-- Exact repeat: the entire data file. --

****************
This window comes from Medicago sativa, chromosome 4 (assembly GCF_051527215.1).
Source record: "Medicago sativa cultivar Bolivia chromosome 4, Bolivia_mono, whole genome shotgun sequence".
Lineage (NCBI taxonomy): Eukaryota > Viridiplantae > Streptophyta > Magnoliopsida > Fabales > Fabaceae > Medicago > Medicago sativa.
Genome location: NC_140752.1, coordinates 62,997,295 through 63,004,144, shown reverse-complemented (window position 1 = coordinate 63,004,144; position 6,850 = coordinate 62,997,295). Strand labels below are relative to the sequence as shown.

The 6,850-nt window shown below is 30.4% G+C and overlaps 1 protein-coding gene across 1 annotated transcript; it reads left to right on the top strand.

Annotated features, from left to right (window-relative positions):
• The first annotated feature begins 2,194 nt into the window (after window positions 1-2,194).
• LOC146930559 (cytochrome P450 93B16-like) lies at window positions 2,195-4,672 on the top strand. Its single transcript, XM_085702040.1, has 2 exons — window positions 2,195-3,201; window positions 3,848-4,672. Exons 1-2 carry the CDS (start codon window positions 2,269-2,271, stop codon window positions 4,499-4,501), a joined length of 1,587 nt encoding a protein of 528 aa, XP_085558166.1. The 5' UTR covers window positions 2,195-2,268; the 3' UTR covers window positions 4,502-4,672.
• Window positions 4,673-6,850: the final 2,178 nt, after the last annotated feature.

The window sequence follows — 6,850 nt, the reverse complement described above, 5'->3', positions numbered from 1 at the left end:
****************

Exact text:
This window comes from Medicago sativa, chromosome 4 (assembly GCF_051527215.1).
Source record: "Medicago sativa cultivar Bolivia chromosome 4, Bolivia_mono, whole genome shotgun sequence".
Lineage (NCBI taxonomy): Eukaryota > Viridiplantae > Streptophyta > Magnoliopsida > Fabales > Fabaceae > Medicago > Medicago sativa.
Genome location: NC_140752.1, coordinates 62,997,295 through 63,004,144, shown reverse-complemented (window position 1 = coordinate 63,004,144; position 6,850 = coordinate 62,997,295). Strand labels below are relative to the sequence as shown.

The 6,850-nt window shown below is 30.4% G+C and overlaps 1 protein-coding gene across 1 annotated transcript; it reads left to right on the top strand.

Annotated features, from left to right (window-relative positions):
• The first annotated feature begins 2,194 nt into the window (after window positions 1-2,194).
• LOC146930559 (cytochrome P450 93B16-like) lies at window positions 2,195-4,672 on the top strand. Its single transcript, XM_085702040.1, has 2 exons — window positions 2,195-3,201; window positions 3,848-4,672. Exons 1-2 carry the CDS (start codon window positions 2,269-2,271, stop codon window positions 4,499-4,501), a joined length of 1,587 nt encoding a protein of 528 aa, XP_085558166.1. The 5' UTR covers window positions 2,195-2,268; the 3' UTR covers window positions 4,502-4,672.
• Window positions 4,673-6,850: the final 2,178 nt, after the last annotated feature.

The window sequence follows — 6,850 nt, the reverse complement described above, 5'->3', positions numbered from 1 at the left end: